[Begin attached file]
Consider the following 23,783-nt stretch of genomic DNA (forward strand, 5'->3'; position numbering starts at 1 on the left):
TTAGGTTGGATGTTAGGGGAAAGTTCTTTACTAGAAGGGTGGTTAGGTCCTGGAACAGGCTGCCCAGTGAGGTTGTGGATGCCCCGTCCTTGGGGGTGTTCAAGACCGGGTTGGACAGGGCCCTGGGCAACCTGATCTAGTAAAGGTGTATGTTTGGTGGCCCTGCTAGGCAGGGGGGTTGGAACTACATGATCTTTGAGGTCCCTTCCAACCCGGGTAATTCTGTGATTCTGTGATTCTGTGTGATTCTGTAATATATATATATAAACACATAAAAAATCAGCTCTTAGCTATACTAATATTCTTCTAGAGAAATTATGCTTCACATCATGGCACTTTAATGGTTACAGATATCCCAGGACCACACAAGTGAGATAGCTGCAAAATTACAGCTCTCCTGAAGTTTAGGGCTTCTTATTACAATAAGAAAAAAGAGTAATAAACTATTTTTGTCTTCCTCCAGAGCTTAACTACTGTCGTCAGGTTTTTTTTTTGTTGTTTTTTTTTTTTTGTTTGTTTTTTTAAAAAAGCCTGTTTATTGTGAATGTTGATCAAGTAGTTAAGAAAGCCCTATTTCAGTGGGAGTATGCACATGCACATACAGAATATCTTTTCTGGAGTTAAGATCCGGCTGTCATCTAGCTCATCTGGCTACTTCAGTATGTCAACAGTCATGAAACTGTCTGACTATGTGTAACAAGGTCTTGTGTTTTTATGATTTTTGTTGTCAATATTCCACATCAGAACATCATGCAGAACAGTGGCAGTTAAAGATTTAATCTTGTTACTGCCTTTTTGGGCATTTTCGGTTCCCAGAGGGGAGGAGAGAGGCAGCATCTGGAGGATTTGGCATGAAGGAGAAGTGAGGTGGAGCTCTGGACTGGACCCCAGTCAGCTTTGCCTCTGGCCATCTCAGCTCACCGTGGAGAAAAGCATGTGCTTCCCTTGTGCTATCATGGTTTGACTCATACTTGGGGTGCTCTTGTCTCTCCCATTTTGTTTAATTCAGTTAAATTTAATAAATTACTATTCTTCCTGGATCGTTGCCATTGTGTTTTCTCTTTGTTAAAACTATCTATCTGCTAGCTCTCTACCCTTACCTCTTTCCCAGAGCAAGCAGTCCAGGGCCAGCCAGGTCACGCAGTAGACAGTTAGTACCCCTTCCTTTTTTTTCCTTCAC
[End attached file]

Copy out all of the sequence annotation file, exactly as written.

Consider the following 23,783-nt stretch of genomic DNA (forward strand, 5'->3'; position numbering starts at 1 on the left):
TTAGGTTGGATGTTAGGGGAAAGTTCTTTACTAGAAGGGTGGTTAGGTCCTGGAACAGGCTGCCCAGTGAGGTTGTGGATGCCCCGTCCTTGGGGGTGTTCAAGACCGGGTTGGACAGGGCCCTGGGCAACCTGATCTAGTAAAGGTGTATGTTTGGTGGCCCTGCTAGGCAGGGGGGTTGGAACTACATGATCTTTGAGGTCCCTTCCAACCCGGGTAATTCTGTGATTCTGTGATTCTGTGTGATTCTGTAATATATATATATAAACACATAAAAAATCAGCTCTTAGCTATACTAATATTCTTCTAGAGAAATTATGCTTCACATCATGGCACTTTAATGGTTACAGATATCCCAGGACCACACAAGTGAGATAGCTGCAAAATTACAGCTCTCCTGAAGTTTAGGGCTTCTTATTACAATAAGAAAAAAGAGTAATAAACTATTTTTGTCTTCCTCCAGAGCTTAACTACTGTCGTCAGGTTTTTTTTTTGTTGTTTTTTTTTTTTTGTTTGTTTTTTTAAAAAAGCCTGTTTATTGTGAATGTTGATCAAGTAGTTAAGAAAGCCCTATTTCAGTGGGAGTATGCACATGCACATACAGAATATCTTTTCTGGAGTTAAGATCCGGCTGTCATCTAGCTCATCTGGCTACTTCAGTATGTCAACAGTCATGAAACTGTCTGACTATGTGTAACAAGGTCTTGTGTTTTTATGATTTTTGTTGTCAATATTCCACATCAGAACATCATGCAGAACAGTGGCAGTTAAAGATTTAATCTTGTTACTGCCTTTTTGGGCATTTTCGGTTCCCAGAGGGGAGGAGAGAGGCAGCATCTGGAGGATTTGGCATGAAGGAGAAGTGAGGTGGAGCTCTGGACTGGACCCCAGTCAGCTTTGCCTCTGGCCATCTCAGCTCACCGTGGAGAAAAGCATGTGCTTCCCTTGTGCTATCATGGTTTGACTCATACTTGGGGTGCTCTTGTCTCTCCCATTTTGTTTAATTCAGTTAAATTTAATAAATTACTATTCTTCCTGGATCGTTGCCATTGTGTTTTCTCTTTGTTAAAACTATCTATCTGCTAGCTCTCTACCCTTACCTCTTTCCCAGAGCAAGCAGTCCAGGGCCAGCCAGGTCACGCAGTAGACAGTTAGTACCCCTTCCTTTTTTTTCCTTCAC